The Invitation (2016)

invitation2016I will say for the record to avoid any and all spoilers about “The Invitation,” because Karyn Kusama’s film is a masterpiece that deserves an audience with the ability to soak in the full weight of the experience. Kusama’s “The Invitation” is one of the most competently made and mesmerizing horror thrillers I’ve seen so far this year. It’s a haunting and disturbing look at the unbearable pain of grief, and how so many are incapable of dealing with it that it allows for a predator to prey on them without fail.

I loved every minute of “The Invitation” as it sets down on a generation of individuals without the necessary tools to confront pain and conflict, and thus find an easy exit at every turn. “The Invitation” is also a wonderful story with the subtext about how modern civilization has centered around the easy fixes and quick solutions, oblivious to consequence and even aftermath. In “The Invitation,” we meet Will, a man who has gotten over a major hump in his life and has managed to pick himself up from the dirt after a horrific loss. With the help of his girlfriend Kira, he manages to confront pain in his life; he is more than surprised when he’s invited by his ex-wife and her new husband Dave to attend a dinner party at their hill top house. Despite the awkwardness of re-uniting with his ex-wife, Will is shocked to learn that after a two year absence, all of his friends have gathered to attend the part.

Furthermore, he’s taken aback that his ex wife Eden has all but come to terms with their past and seems unusually serene and pleasant. Despite being lulled in to the casual circumstances of drinks and casual conversation, Will begins to notice something isn’t quite as it seems, especially with Eden and Dave’s somewhat erratic party guest Sadie. With one guest not quite on time, and a somewhat enigmatic guest named Pruitt who’s also been invited to join the party, Will begins to suspect something is awry. Kusama builds on our expectations and perceptions of weird and out of the ordinary with a slowly mounting and brutally tense horror thriller that leads in to an explosion that will keep audiences questioning even themselves.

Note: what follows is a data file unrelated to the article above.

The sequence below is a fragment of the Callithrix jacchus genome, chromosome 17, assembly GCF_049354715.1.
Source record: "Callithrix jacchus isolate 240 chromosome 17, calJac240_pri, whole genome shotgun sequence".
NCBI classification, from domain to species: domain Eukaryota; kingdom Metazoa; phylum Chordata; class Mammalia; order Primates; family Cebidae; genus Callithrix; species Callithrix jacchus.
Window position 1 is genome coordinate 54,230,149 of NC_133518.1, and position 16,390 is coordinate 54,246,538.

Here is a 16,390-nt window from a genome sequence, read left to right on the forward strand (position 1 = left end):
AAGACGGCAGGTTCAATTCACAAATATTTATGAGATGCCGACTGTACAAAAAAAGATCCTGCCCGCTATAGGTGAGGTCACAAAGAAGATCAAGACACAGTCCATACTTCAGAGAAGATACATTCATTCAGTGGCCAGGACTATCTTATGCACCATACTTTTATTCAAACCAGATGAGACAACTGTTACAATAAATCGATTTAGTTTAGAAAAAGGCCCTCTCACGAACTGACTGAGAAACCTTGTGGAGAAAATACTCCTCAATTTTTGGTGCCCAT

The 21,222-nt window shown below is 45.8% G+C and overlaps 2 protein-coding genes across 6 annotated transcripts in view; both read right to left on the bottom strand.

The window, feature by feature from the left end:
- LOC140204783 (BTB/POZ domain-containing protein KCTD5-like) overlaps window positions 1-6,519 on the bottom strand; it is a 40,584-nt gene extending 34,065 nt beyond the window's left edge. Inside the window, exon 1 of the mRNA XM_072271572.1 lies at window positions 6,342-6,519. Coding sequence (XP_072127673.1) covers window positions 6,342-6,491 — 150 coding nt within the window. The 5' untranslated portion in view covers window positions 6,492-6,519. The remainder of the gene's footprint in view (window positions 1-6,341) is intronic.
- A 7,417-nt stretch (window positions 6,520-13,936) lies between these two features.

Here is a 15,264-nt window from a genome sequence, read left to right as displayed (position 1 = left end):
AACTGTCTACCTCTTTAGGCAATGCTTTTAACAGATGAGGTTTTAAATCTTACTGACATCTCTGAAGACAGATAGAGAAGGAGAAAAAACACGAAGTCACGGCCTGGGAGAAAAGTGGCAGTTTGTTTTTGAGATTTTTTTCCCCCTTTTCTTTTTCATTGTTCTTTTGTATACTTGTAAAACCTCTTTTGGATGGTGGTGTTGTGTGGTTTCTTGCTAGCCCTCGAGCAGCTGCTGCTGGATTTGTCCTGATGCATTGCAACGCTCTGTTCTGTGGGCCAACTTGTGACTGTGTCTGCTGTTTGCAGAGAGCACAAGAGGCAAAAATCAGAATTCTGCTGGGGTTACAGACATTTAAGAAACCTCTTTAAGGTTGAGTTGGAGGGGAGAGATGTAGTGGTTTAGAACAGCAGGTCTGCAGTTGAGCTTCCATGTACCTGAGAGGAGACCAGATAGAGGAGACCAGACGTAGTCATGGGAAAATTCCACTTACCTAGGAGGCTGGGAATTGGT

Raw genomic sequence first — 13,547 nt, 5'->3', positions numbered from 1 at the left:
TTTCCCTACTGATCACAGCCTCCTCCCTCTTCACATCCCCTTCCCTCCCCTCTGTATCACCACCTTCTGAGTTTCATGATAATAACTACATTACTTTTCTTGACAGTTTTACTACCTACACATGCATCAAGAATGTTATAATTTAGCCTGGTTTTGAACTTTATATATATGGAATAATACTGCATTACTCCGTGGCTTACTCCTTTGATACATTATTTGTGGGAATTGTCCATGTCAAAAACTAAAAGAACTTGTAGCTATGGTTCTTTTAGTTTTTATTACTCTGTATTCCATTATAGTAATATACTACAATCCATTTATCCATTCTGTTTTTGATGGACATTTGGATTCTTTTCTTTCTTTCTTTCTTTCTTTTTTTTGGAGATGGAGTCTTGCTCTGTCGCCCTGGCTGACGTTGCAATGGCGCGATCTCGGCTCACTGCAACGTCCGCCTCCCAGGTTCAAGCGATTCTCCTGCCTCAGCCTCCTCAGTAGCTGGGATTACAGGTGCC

Even once the Kusama’s narrative has fully unfolded, “The Invitation” preys on audience’s perceptions of what sanity and grief and never shies away from the disastrous repercussions of tragedy and death. Kusama assembles a wonderful collective of character actors to drive the narrative home, including Tammy Blanchard, Lindsay Burge, and Michiel Huisman. The most haunting performances though comes from Logan Marshall Green, who is exceptional as the unhinged Will who has a clear view of his surroundings and is never quite convinced if what is unfolding throughout the night is indicative of something sinister, or signs that the final straws of his sanity have all but broken.

Will is a man who doesn’t trust himself, and can never be sure if he should assume what he’s witnessing is his instincts warning him of something dire or if he’s projecting something that may amount to violence. There’s also the remarkable John Carroll Lynch who is menacing as he mysterious Pruitt, who morphs constantly during the film leaving the audience wholly unsure toward his own personal motives. “The Invitation” is an absolute masterwork mixing horror, mystery, and drama, in to one truly haunting piece of art that will linger long after it’s ended.

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